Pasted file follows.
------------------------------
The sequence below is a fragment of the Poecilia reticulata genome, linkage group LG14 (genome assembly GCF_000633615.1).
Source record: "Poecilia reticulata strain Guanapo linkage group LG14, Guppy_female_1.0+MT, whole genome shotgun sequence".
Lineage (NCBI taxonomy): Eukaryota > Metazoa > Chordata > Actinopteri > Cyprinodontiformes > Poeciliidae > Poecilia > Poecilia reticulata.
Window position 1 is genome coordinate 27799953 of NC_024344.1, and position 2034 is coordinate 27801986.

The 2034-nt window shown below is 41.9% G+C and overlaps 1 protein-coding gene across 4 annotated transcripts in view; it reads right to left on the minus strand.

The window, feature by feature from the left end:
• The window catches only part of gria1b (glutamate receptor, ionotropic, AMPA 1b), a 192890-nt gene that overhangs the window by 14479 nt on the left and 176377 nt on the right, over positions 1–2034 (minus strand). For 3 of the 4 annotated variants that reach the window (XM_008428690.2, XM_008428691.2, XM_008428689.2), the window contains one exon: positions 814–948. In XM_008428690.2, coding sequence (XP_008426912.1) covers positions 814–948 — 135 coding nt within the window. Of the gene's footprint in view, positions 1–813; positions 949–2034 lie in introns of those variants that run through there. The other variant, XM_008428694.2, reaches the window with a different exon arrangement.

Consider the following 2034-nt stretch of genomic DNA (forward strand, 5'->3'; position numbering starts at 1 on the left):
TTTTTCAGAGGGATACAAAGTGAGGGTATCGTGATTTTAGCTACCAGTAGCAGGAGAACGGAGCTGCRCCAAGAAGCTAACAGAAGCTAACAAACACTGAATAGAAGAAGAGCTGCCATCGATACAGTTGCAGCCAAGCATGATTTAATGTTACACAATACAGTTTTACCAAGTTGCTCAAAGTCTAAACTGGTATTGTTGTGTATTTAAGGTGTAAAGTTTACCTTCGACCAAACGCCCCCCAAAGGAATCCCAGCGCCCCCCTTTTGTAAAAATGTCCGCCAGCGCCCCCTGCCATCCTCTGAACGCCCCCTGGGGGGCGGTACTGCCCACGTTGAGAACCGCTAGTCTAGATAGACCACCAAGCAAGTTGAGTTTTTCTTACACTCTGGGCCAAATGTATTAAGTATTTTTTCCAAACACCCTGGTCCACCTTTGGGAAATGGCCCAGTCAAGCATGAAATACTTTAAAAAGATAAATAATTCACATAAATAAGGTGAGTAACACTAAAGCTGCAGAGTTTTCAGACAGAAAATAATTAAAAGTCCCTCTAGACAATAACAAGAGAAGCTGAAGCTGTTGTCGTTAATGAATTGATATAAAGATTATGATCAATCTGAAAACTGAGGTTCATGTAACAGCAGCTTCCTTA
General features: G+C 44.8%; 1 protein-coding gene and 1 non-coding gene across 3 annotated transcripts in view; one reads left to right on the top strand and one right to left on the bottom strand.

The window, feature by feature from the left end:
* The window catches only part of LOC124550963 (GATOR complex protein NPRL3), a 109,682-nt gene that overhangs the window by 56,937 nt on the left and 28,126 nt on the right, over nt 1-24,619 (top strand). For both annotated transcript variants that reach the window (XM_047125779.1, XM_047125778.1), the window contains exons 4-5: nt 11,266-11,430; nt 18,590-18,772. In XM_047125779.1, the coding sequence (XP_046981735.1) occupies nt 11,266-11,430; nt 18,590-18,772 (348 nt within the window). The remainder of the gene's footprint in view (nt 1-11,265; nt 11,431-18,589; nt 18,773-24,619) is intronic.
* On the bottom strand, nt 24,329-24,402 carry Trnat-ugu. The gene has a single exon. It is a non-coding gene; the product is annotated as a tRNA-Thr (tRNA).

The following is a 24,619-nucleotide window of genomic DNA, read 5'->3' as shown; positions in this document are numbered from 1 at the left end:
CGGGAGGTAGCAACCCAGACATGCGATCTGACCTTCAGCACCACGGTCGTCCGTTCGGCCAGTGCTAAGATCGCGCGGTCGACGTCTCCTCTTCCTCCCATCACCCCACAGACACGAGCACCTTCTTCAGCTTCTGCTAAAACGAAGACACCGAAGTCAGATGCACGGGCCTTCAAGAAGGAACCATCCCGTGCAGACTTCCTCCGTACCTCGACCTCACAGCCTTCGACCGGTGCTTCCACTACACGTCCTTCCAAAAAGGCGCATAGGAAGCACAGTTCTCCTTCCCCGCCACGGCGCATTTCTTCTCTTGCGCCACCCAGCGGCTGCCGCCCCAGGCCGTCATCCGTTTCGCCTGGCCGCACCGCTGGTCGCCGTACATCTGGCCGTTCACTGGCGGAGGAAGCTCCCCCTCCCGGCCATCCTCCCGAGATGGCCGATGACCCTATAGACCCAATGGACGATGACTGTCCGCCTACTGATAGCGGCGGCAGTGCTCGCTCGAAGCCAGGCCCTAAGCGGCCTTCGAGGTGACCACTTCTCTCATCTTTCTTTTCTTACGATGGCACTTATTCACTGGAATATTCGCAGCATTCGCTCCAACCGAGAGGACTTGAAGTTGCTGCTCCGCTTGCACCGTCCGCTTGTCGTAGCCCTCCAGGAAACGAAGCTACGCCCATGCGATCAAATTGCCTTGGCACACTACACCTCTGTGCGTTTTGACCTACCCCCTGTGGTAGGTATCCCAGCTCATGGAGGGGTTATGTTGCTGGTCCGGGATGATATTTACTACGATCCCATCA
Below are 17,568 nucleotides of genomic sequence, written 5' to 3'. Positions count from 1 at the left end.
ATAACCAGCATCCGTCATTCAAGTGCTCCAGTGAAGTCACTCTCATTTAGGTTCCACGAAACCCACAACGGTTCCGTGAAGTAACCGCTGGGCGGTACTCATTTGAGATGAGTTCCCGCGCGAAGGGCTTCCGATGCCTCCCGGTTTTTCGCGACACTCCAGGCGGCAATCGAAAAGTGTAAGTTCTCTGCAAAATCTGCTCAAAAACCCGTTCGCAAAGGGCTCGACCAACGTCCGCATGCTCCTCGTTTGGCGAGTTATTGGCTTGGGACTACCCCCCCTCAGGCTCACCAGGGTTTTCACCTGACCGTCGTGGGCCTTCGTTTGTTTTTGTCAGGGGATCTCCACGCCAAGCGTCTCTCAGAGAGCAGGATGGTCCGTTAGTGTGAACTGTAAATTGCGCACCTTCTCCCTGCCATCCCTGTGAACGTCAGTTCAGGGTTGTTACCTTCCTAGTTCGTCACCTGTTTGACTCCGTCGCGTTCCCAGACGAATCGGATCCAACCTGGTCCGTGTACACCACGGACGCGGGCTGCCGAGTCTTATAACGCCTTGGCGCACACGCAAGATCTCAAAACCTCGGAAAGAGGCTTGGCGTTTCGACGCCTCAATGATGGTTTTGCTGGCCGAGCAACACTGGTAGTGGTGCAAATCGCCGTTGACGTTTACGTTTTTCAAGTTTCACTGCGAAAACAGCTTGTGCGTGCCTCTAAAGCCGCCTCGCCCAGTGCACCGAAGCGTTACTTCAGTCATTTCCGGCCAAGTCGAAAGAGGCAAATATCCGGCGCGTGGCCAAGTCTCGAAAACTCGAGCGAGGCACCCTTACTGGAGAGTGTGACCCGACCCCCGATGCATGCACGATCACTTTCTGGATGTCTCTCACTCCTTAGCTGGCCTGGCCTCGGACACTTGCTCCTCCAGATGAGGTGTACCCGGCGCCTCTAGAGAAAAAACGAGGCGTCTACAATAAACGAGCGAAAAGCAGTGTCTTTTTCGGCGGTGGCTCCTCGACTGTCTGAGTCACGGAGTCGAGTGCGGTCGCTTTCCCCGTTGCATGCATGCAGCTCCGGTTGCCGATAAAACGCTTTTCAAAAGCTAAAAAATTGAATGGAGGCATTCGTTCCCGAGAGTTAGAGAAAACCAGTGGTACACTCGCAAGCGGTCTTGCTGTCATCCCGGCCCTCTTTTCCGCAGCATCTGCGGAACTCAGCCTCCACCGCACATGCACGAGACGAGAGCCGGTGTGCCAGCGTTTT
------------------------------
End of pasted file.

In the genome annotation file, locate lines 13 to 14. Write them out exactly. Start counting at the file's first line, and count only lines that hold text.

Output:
* On the bottom strand, nt 24,329-24,402 carry Trnat-ugu. The gene has a single exon. It is a non-coding gene; the product is annotated as a tRNA-Thr (tRNA).

The following is a 24,619-nucleotide window of genomic DNA, read 5'->3' as shown; positions in this document are numbered from 1 at the left end: